A large marble arch at the end of Pennsylvania Avenue would have served as the principal entrance to the Mall, while a large set of gates at the Capitol end would serve as a counterpoint.
The President’s Park or Parade
An open area for military reviews or festivals located behind the Executive Mansion.
Centered around the still incomplete Washington Monument, this area would be filled with native trees.
A museum of every species of evergreen that would grow in Washington, D.C. to provide some color to the capital during the bleak winter months.
Smithsonian Park or Pleasure Grounds
Trees and evergreens carefully placed to highlight the Smithsonian Castle.
An artificial lake and fountains would tie into the landscaping around the greenhouses of the U.S. Botanic Garden.
The Suspension Bridge
A suspension bridge across the Tiber Canal would connect the Parade to the rest of the Mall.
On July 28, 1852, Downing, his wife, and members of her family were passengers on a river boat journeying between Albany and New York City. Unbeknownst to the passengers, their ship, the Henry Clay, was in a race with a competing line’s boat. As the boats raced down the Hudson River, the Henry Clay’s boiler apparently overheated and caught fire. Downing and his mother-in-law were among the over fifty people killed.
The Memorial Urn
The shock and grief at Downing’s death were immediate and he was mourned as an irreplaceable national asset. Shortly after his death, a subscription was taken by the American Pomological Society to erect a memorial to him.
Architect and landscape designer Calvert Vaux designed a memorial urn that was sculpted from marble by Robert E. Launitz. The placement of the urn was a matter of some debate. One group preferred a location along the Hudson River while another proposed a location amidst the new national park which Downing had designed. The urn was ultimately placed in Washington.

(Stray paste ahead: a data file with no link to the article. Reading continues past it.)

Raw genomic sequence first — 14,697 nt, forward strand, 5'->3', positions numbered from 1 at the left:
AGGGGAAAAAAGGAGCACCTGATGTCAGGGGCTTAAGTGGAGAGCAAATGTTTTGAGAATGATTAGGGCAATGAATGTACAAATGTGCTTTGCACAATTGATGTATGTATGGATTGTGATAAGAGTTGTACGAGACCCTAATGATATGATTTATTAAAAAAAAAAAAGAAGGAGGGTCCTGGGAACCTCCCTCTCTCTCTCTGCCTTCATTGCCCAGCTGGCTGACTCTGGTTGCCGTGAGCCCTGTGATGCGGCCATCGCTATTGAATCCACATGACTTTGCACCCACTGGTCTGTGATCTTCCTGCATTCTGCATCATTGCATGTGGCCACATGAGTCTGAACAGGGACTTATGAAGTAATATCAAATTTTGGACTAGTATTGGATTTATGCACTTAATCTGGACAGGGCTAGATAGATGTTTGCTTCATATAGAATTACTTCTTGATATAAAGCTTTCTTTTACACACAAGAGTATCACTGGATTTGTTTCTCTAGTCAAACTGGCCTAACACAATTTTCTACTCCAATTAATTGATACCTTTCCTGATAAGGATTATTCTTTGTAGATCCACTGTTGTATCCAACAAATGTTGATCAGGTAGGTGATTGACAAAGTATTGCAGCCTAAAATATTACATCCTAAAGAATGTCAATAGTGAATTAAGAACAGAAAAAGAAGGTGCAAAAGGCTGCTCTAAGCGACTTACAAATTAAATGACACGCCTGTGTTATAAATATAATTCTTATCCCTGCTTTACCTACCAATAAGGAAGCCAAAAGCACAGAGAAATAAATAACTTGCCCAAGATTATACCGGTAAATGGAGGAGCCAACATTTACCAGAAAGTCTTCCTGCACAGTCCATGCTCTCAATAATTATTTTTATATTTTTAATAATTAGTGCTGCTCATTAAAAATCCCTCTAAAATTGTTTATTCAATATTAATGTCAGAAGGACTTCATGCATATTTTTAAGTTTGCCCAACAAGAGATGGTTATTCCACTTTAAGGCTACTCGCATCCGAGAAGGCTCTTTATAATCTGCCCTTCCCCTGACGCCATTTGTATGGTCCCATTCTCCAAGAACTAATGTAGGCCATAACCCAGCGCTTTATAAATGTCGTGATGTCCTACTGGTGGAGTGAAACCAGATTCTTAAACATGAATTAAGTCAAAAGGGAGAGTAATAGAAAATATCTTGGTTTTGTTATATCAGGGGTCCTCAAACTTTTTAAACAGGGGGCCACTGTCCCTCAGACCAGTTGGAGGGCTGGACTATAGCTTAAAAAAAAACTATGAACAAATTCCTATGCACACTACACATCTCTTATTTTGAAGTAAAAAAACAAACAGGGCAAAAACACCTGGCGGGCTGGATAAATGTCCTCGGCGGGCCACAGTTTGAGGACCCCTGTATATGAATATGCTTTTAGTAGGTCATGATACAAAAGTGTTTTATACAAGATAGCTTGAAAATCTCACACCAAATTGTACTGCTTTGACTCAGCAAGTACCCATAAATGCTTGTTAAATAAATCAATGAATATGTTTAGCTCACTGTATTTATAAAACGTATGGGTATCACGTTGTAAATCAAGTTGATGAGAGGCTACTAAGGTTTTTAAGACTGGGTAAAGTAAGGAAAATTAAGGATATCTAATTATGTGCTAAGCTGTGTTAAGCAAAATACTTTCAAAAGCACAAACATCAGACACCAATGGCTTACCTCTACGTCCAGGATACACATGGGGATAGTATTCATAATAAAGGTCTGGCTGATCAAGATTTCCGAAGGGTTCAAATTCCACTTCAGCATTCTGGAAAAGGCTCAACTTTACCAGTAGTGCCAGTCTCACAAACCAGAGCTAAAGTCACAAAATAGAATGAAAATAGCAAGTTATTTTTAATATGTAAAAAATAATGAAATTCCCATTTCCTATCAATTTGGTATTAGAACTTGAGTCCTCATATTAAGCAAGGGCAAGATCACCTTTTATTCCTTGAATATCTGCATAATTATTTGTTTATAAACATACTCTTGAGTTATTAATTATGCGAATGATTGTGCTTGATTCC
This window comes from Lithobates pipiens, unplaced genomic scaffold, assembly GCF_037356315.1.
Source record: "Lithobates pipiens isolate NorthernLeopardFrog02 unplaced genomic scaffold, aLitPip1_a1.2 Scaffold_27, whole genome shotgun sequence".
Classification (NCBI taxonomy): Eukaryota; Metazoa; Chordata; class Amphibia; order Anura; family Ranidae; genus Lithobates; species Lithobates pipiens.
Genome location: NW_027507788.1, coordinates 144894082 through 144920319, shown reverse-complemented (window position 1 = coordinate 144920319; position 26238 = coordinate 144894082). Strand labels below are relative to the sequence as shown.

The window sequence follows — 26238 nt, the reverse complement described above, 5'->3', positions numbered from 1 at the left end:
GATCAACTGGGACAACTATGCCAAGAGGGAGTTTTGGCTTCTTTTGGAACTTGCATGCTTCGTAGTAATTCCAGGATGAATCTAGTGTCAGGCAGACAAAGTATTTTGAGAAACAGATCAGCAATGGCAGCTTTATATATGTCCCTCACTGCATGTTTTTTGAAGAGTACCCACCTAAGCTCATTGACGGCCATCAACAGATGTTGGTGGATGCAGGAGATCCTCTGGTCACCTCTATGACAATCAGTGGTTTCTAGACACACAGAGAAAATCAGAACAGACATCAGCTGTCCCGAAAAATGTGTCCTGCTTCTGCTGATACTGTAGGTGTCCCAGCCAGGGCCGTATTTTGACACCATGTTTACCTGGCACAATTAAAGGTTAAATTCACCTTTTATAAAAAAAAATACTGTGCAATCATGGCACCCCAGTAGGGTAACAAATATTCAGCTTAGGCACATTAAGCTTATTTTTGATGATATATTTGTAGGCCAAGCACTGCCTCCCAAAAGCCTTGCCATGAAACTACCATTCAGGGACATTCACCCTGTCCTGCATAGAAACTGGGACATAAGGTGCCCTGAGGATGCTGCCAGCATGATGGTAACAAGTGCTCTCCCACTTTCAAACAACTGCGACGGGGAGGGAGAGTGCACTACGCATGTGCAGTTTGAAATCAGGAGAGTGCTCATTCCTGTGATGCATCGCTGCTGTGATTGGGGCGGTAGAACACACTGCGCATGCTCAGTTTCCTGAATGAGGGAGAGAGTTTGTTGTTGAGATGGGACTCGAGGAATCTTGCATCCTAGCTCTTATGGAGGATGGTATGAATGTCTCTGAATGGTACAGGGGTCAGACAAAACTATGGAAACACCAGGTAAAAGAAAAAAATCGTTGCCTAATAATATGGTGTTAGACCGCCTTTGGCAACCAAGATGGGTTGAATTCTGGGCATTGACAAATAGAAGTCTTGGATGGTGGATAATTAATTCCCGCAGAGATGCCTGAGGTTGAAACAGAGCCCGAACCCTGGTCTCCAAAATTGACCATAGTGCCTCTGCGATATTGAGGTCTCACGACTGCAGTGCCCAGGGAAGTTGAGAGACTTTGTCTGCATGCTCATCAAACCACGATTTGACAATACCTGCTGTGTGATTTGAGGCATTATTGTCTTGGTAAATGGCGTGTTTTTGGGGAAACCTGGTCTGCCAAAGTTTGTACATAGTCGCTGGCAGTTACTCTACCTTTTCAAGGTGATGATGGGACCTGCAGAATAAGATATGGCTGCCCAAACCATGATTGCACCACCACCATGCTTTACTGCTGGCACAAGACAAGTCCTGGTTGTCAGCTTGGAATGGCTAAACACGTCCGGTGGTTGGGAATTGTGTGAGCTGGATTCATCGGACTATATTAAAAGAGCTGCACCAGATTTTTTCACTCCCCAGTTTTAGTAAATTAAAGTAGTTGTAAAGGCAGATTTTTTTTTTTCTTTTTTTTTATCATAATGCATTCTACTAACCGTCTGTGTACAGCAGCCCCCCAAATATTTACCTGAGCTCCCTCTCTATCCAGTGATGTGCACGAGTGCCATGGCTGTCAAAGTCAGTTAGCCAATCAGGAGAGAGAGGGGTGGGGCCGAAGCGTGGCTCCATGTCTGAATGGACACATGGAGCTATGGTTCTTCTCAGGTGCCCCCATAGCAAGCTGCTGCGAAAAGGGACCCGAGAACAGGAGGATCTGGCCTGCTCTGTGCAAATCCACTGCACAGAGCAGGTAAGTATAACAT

Downing’s plans for the National Mall were never carried out and he has faded from popular consciousness. Few people are aware of the presence of his memorial in the Enid A. Haupt Garden, let alone its significance.
Survival of Downing’s Work
Gardens are ephemeral. Therefore it is not surprising, though unfortunate, that little of Downing’s work remains today. In addition to a few houses, the landscape at Springside is the only historically substantiated Downing design which has survived in some form.
Springside, located in Poughkeepsie, New York, was the residence of Matthew Vassar. He commissioned Downing to design the grounds in 1850. Planted with more than a thousand forest trees, Downing’s design was praised as a “realization of a painter’s dream.” Vassar had a series of paintings made of Springside shortly after Downing’s death. They provide a visual testimony of Downing’s ideas.
A more fitting memorial to Downing, perhaps, is Central Park in New York City. While Downing never directly worked on it, the final product was heavily influenced by his ideas. When the legislators of New York had appropriated money to acquire 63 acres bordering the East River, Downing objected. “He insisted that a larger, central park was in order, and called for the acquisition of a tract of about 500 acres in the middle of the city. ‘Five hundred acres,’ he asserted, is the smallest area that should be reserved for the future wants of such a city, now, while it may be obtained.’” (Cantor 1968:335). After Downing’s death, the design of Central Park was undertaken by Frederick Law Olmsted and Calvert Vaux.
Another project designed by Frederick Law Olmsted and Calvert Vaux, this park in Downing’s birthplace of Newburgh, New York, was dedicated in 1897 in honor of Downing’s commitment to public parks.